Centred and Balanced

image source: www.bigstockphoto.com
image source: www.bigstockphoto.com

What is student-centred learning?  There are many facets to this idea.  It can be lessons based on students’ needs.  It can mean choosing topics based on students’ interests.  But one of the concepts that is most commonly related to student-centred learning is learning through discovery.  When someone learns through discovery, they are given enough autonomy to interact with materials and consequently discover how things work (think figuring out grammar rules implicitly).  On the other side of the coin you have teacher directed learning where knowledge is transferred from teacher to student (think explaining how grammar rules work).

Student-centred learning, which has its roots in constructivist theory, brings many benefits to learners.  Understanding occurs on a deep level when facilitated by a student-centred learning approach.  The trend in North America, among other places, is toward implementing student-centred learning due to its obvious benefits.  However, that is not to say that teacher-directed learning does not have its merits.   Teacher-directed learning is often more efficient than student-centred learning, particularly in relation to the time it takes to achieve the learning objectives. The question is:  when is it appropriate to use which method?

I recently read a blog written by an ESL teacher asking about how to get students to buy into lessons based in student-centred/constructivist methodology.  Sometimes students are very resistant to learning via this type of approach, especially if they have previously been educated in a part of the world that typically uses teacher directed methods.  I think part of the problem related to this resistance is what I call the pendulum effect, where teaching strategies swing sharply to one method of teaching for a period of time.  When teachers do their teacher training, there tends to be a bias toward teaching about newer methodologies.  The result is that the constructivist approach is implemented for every type of lesson.  The answer to this problem is allowing teaching strategies to be informed by a balance of teaching methodologies.

In an article relating the importance of the learning environment to the depth of knowledge acquisition, George Siemens (2003) states that  “even the best theories are accurate only some of the time and the task determines the approach.” In other words, he means that a variety of teaching strategies need to be used in order to develop a balanced teaching practice that is suitable for the range of concepts that need to be covered in the classroom.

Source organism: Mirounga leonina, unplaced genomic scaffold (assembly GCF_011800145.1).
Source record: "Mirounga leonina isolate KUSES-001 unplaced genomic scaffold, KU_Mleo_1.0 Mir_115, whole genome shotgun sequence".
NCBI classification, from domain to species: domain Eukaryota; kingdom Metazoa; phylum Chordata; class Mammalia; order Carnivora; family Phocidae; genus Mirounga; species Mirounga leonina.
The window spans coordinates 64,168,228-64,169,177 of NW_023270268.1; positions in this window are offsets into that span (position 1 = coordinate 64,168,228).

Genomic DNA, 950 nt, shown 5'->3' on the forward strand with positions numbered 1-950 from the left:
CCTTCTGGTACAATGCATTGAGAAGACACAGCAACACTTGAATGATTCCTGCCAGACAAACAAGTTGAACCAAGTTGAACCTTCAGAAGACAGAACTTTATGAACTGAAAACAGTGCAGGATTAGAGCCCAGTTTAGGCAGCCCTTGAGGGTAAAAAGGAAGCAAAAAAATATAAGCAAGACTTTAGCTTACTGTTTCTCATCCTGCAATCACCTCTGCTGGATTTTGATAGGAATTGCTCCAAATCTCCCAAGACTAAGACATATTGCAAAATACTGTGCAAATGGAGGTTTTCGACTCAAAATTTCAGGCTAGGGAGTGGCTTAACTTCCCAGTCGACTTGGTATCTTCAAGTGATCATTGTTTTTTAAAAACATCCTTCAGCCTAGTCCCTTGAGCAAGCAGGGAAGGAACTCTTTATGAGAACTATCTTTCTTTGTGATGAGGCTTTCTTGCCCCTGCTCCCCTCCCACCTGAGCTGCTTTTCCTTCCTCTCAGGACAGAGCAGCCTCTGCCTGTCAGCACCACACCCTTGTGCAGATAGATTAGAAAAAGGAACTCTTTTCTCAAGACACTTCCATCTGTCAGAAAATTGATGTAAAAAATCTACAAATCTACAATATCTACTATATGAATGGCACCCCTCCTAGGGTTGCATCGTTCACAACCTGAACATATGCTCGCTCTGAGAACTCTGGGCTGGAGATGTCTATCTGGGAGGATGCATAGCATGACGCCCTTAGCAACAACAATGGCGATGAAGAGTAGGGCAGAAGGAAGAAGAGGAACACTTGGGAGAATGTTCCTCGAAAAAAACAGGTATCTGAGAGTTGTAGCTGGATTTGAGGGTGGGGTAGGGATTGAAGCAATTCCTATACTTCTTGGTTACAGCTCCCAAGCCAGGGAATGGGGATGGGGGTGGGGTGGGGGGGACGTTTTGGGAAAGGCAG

What does it all mean in practical terms?  What are your thoughts about aligning tasks to approaches?



Siemens, G. (2003).  Learning ecology, communities, and networks extending the classroom. elearnspace everything learning. Retrieved from elearnspace.org



5 thoughts on “Centred and Balanced”

  1. Thanks for sharing your balanced perspective, Gwen. I really enjoyed reading and reflecting on your thoughts. And I definitely agree with you about teacher ed and CTESL programs sometimes placing too much emphasis on one particular teaching methodology, when a balanced approach is needed – one that reflects the unique needs and interests of each group of leaners we are working with.

    1. Hi Michelle,

      Yes! Every class is unique. It doesn’t matter how many times I repeat the same lesson plan, there are always different outcomes because the students are different. I think this is something that makes our job as teachers so interesting!

  2. I completely agree that a balance is necessary. My teaching is a delicious hodgepodge of Dogme, lexical approach, Language Experience Approach, pattern practice, and so much more. I will throw in a bit of TPR when the situation calls for it. Since I am not 100% sure how the human brain acquires a second language, and since our students are such a diverse lot, I hedge my bets with a smorgasbord that I feel gives learners a lot of variety in their ESL diet.

    My teaching differs depending, too, on the group. It has taken me a long time to coax my seniors, most of them Chinese, toward a more student-centred classroom experience. In the end, we have struck many a compromise. After all, I want them to feel comfortable as we journey together.

    1. Hi Kelly,

      You have such great energy. I think you make a very important point, which is, you keep trying to implement different strategies even though sometimes the students don’t embrace new things initially. It can take time to transform adults’ perspectives.

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